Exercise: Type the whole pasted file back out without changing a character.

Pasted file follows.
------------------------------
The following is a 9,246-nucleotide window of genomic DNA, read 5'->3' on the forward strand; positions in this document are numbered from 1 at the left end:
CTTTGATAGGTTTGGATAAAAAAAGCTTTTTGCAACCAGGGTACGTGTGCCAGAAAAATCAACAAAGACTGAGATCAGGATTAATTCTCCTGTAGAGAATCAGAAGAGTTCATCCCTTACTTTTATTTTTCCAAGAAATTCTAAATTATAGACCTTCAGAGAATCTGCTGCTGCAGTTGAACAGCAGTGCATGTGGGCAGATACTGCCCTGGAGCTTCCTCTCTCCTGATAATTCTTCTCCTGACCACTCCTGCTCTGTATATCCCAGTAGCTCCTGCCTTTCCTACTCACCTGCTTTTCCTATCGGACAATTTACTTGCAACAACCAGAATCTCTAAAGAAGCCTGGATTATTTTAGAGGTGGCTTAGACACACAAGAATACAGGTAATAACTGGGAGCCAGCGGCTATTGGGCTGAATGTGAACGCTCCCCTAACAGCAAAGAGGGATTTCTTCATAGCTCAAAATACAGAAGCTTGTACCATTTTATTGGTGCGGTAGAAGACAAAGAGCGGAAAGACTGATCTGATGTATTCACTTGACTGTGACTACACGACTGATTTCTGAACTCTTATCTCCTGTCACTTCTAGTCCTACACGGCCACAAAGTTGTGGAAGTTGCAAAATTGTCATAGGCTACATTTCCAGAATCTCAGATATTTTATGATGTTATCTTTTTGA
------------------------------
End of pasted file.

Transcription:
The following is a 9,246-nucleotide window of genomic DNA, read 5'->3' on the forward strand; positions in this document are numbered from 1 at the left end:
CTTTGATAGGTTTGGATAAAAAAAGCTTTTTGCAACCAGGGTACGTGTGCCAGAAAAATCAACAAAGACTGAGATCAGGATTAATTCTCCTGTAGAGAATCAGAAGAGTTCATCCCTTACTTTTATTTTTCCAAGAAATTCTAAATTATAGACCTTCAGAGAATCTGCTGCTGCAGTTGAACAGCAGTGCATGTGGGCAGATACTGCCCTGGAGCTTCCTCTCTCCTGATAATTCTTCTCCTGACCACTCCTGCTCTGTATATCCCAGTAGCTCCTGCCTTTCCTACTCACCTGCTTTTCCTATCGGACAATTTACTTGCAACAACCAGAATCTCTAAAGAAGCCTGGATTATTTTAGAGGTGGCTTAGACACACAAGAATACAGGTAATAACTGGGAGCCAGCGGCTATTGGGCTGAATGTGAACGCTCCCCTAACAGCAAAGAGGGATTTCTTCATAGCTCAAAATACAGAAGCTTGTACCATTTTATTGGTGCGGTAGAAGACAAAGAGCGGAAAGACTGATCTGATGTATTCACTTGACTGTGACTACACGACTGATTTCTGAACTCTTATCTCCTGTCACTTCTAGTCCTACACGGCCACAAAGTTGTGGAAGTTGCAAAATTGTCATAGGCTACATTTCCAGAATCTCAGATATTTTATGATGTTATCTTTTTGA